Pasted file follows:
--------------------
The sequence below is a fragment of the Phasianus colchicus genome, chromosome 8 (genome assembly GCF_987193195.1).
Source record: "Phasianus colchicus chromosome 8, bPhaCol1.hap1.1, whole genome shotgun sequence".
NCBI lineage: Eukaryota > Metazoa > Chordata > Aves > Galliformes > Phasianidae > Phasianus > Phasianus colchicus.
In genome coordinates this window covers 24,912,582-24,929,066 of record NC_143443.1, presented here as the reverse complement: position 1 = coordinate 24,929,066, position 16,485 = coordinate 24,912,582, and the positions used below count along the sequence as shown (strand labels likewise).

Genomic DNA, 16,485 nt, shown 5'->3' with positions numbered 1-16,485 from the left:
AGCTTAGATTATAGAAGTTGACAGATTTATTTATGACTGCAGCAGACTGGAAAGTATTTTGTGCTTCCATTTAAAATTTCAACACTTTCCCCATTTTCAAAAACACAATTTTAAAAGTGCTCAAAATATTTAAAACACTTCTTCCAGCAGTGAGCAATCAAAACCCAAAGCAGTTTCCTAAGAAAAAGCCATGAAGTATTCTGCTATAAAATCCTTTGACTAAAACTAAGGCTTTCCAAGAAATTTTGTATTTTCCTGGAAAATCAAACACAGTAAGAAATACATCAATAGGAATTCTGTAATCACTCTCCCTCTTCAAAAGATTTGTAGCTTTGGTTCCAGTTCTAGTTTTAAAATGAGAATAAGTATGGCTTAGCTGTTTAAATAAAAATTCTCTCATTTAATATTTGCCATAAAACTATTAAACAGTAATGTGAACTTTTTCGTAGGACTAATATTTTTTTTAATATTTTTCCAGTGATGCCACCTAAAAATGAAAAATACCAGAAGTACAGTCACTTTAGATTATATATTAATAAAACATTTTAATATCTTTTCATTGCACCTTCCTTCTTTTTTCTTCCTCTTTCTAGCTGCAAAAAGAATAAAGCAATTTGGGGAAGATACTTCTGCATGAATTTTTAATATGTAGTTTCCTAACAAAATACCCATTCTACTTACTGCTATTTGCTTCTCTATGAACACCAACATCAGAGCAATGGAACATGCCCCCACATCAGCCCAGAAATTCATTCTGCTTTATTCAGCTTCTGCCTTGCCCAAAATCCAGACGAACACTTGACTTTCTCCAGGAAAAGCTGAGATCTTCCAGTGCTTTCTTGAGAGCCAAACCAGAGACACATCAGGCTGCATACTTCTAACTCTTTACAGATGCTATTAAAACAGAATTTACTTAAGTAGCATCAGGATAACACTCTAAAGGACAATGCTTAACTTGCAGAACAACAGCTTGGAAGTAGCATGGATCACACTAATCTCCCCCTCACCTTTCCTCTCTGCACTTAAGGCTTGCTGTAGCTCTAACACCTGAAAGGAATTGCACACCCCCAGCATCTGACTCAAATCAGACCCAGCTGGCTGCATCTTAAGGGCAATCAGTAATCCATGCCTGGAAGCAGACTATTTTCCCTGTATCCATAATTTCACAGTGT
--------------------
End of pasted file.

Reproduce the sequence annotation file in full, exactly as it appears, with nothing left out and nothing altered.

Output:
The sequence below is a fragment of the Phasianus colchicus genome, chromosome 8 (genome assembly GCF_987193195.1).
Source record: "Phasianus colchicus chromosome 8, bPhaCol1.hap1.1, whole genome shotgun sequence".
NCBI lineage: Eukaryota > Metazoa > Chordata > Aves > Galliformes > Phasianidae > Phasianus > Phasianus colchicus.
In genome coordinates this window covers 24,912,582-24,929,066 of record NC_143443.1, presented here as the reverse complement: position 1 = coordinate 24,929,066, position 16,485 = coordinate 24,912,582, and the positions used below count along the sequence as shown (strand labels likewise).

Genomic DNA, 16,485 nt, shown 5'->3' with positions numbered 1-16,485 from the left:
AGCTTAGATTATAGAAGTTGACAGATTTATTTATGACTGCAGCAGACTGGAAAGTATTTTGTGCTTCCATTTAAAATTTCAACACTTTCCCCATTTTCAAAAACACAATTTTAAAAGTGCTCAAAATATTTAAAACACTTCTTCCAGCAGTGAGCAATCAAAACCCAAAGCAGTTTCCTAAGAAAAAGCCATGAAGTATTCTGCTATAAAATCCTTTGACTAAAACTAAGGCTTTCCAAGAAATTTTGTATTTTCCTGGAAAATCAAACACAGTAAGAAATACATCAATAGGAATTCTGTAATCACTCTCCCTCTTCAAAAGATTTGTAGCTTTGGTTCCAGTTCTAGTTTTAAAATGAGAATAAGTATGGCTTAGCTGTTTAAATAAAAATTCTCTCATTTAATATTTGCCATAAAACTATTAAACAGTAATGTGAACTTTTTCGTAGGACTAATATTTTTTTTAATATTTTTCCAGTGATGCCACCTAAAAATGAAAAATACCAGAAGTACAGTCACTTTAGATTATATATTAATAAAACATTTTAATATCTTTTCATTGCACCTTCCTTCTTTTTTCTTCCTCTTTCTAGCTGCAAAAAGAATAAAGCAATTTGGGGAAGATACTTCTGCATGAATTTTTAATATGTAGTTTCCTAACAAAATACCCATTCTACTTACTGCTATTTGCTTCTCTATGAACACCAACATCAGAGCAATGGAACATGCCCCCACATCAGCCCAGAAATTCATTCTGCTTTATTCAGCTTCTGCCTTGCCCAAAATCCAGACGAACACTTGACTTTCTCCAGGAAAAGCTGAGATCTTCCAGTGCTTTCTTGAGAGCCAAACCAGAGACACATCAGGCTGCATACTTCTAACTCTTTACAGATGCTATTAAAACAGAATTTACTTAAGTAGCATCAGGATAACACTCTAAAGGACAATGCTTAACTTGCAGAACAACAGCTTGGAAGTAGCATGGATCACACTAATCTCCCCCTCACCTTTCCTCTCTGCACTTAAGGCTTGCTGTAGCTCTAACACCTGAAAGGAATTGCACACCCCCAGCATCTGACTCAAATCAGACCCAGCTGGCTGCATCTTAAGGGCAATCAGTAATCCATGCCTGGAAGCAGACTATTTTCCCTGTATCCATAATTTCACAGTGT